Siobhan Vivian: A Review
A gripping read for any girl who has ever felt ugly, pretty or even ordinary. So I guess that’s everyone.
Each year, a few weeks after the start of term, the girls of Mount Washington High know they will face one thing: the List. Written by an anonymous author, the List details the prettiest and ugliest girl in each year from freshman to senior (for those of us in the UK, that’s 4 years, a bit like years 10, 11, 12 and 13.)
The eight girls picked, Abby and Danielle, Lauren and Candace, Bridget and Sarah and Margo and Jennifer have to endure the whole school knowing who they are and judging them for their appearance on the List. Each part chronicles how the first week of the List being out goes for each girl, Monday to Saturday, moving between the girls from chapter to chapter. Vivian shows insight into the minds of the individual girls and what their lives become due to the List.
With an element of mystery, wondering who created the List, the novel neatly picks apart the emotions of 8 different girls and the school’s mentality towards an almost sickening, tradition.
What I Thought
First of all, I thought this was an excellent concept. It was a simple way to show the cruelty of high school as well as the inside workings of the girls who were picked. It was also genius to include the List at the beginning of the novel, giving you a pre-conception of each girl from the off.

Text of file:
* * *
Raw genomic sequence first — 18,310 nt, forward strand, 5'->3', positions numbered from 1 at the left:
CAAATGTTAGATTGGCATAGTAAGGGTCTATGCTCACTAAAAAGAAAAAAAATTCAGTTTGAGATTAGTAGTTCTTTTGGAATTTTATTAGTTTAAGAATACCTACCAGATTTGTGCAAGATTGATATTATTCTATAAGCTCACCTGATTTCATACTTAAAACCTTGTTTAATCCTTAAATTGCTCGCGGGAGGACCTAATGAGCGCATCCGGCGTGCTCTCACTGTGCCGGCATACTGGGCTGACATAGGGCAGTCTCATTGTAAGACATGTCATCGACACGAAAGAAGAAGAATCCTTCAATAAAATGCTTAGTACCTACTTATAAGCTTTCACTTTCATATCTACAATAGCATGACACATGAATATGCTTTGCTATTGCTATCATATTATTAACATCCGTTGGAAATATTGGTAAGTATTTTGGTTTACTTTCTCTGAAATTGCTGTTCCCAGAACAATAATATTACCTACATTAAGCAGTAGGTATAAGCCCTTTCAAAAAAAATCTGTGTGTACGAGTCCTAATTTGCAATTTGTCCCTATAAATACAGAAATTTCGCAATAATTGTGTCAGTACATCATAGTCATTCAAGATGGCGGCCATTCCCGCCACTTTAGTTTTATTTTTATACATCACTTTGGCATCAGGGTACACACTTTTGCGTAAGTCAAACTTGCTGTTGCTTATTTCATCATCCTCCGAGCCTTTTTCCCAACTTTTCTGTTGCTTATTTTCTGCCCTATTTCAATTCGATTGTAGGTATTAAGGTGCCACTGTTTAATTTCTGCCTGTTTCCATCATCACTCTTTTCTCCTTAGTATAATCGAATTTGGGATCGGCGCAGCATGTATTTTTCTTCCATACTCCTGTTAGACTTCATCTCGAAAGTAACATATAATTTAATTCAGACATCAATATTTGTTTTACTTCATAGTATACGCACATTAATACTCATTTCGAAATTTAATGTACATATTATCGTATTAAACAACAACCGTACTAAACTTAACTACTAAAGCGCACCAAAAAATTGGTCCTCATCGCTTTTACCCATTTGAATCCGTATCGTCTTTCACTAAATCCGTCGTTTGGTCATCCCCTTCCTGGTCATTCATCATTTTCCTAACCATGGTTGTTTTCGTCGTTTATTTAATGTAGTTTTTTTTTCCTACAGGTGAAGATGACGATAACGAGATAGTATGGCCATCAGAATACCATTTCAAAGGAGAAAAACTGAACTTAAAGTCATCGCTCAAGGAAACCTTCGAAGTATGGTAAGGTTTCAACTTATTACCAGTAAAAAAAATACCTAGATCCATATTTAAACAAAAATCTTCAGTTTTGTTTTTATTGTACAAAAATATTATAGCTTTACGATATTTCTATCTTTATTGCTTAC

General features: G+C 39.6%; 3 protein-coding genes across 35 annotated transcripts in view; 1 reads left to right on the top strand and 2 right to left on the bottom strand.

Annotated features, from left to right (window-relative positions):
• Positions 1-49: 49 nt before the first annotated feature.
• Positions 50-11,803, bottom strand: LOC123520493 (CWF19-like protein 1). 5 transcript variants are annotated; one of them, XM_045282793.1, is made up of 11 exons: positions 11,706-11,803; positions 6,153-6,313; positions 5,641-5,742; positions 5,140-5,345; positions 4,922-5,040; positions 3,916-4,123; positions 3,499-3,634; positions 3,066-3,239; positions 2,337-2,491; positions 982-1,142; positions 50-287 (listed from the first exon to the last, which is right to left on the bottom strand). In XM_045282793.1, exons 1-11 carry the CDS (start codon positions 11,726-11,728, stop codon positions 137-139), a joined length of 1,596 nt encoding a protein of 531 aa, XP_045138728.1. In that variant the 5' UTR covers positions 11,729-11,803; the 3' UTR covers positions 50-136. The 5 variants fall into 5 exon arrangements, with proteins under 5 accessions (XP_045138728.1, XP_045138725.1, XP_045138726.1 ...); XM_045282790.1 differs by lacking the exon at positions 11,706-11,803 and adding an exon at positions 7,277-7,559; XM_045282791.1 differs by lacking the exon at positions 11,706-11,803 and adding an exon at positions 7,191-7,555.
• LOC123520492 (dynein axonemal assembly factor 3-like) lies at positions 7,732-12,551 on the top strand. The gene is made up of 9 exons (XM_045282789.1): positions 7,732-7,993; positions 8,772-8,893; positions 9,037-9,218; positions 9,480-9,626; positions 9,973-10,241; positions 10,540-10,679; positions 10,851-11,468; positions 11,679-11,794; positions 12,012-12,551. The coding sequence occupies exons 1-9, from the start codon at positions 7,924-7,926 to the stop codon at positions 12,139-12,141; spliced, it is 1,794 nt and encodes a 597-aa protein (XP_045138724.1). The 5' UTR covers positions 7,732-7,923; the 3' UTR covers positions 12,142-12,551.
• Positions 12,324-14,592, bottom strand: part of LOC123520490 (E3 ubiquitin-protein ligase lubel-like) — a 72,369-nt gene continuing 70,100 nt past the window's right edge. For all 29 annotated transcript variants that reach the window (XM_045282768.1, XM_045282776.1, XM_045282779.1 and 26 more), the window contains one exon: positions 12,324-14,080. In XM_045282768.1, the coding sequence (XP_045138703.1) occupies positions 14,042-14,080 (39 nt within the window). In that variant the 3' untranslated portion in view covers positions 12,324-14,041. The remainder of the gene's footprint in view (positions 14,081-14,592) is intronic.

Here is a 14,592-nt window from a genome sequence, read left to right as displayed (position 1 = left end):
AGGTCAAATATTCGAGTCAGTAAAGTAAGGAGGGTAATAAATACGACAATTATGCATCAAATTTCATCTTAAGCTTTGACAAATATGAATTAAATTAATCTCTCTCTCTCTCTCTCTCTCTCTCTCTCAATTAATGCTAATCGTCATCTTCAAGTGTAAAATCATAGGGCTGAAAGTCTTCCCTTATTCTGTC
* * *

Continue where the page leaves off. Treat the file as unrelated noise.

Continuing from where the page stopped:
It’s also really nice to have a set time-frame, you know that Monday is day one and Saturday (the homecoming dance) is the last day – giving each girl 6 chapters (one for each day) to tell you her story. Personally, I find it really difficult to write from more than one character’s perspective, and Vivian manages to write from eight – that’s certainly something impressive in itself.
The List is what might be called an ‘issues’ book. It deals with ideas of prettiness and ugliness – body issues, love, family bonds, friendship, ambition, self worth, jealousy and regret. It shows how all these things can be linked to the concepts of ugly and pretty, as well as a feeling of outsiderness, for both the pretty girls and the ugly ones.
The best part of this book is how it wraps up – how each girl gets to end her story, but each is certainly not finished.
In a Sentence
A high school drama dealing with issues every girl can relate to, with a who dunnit twist.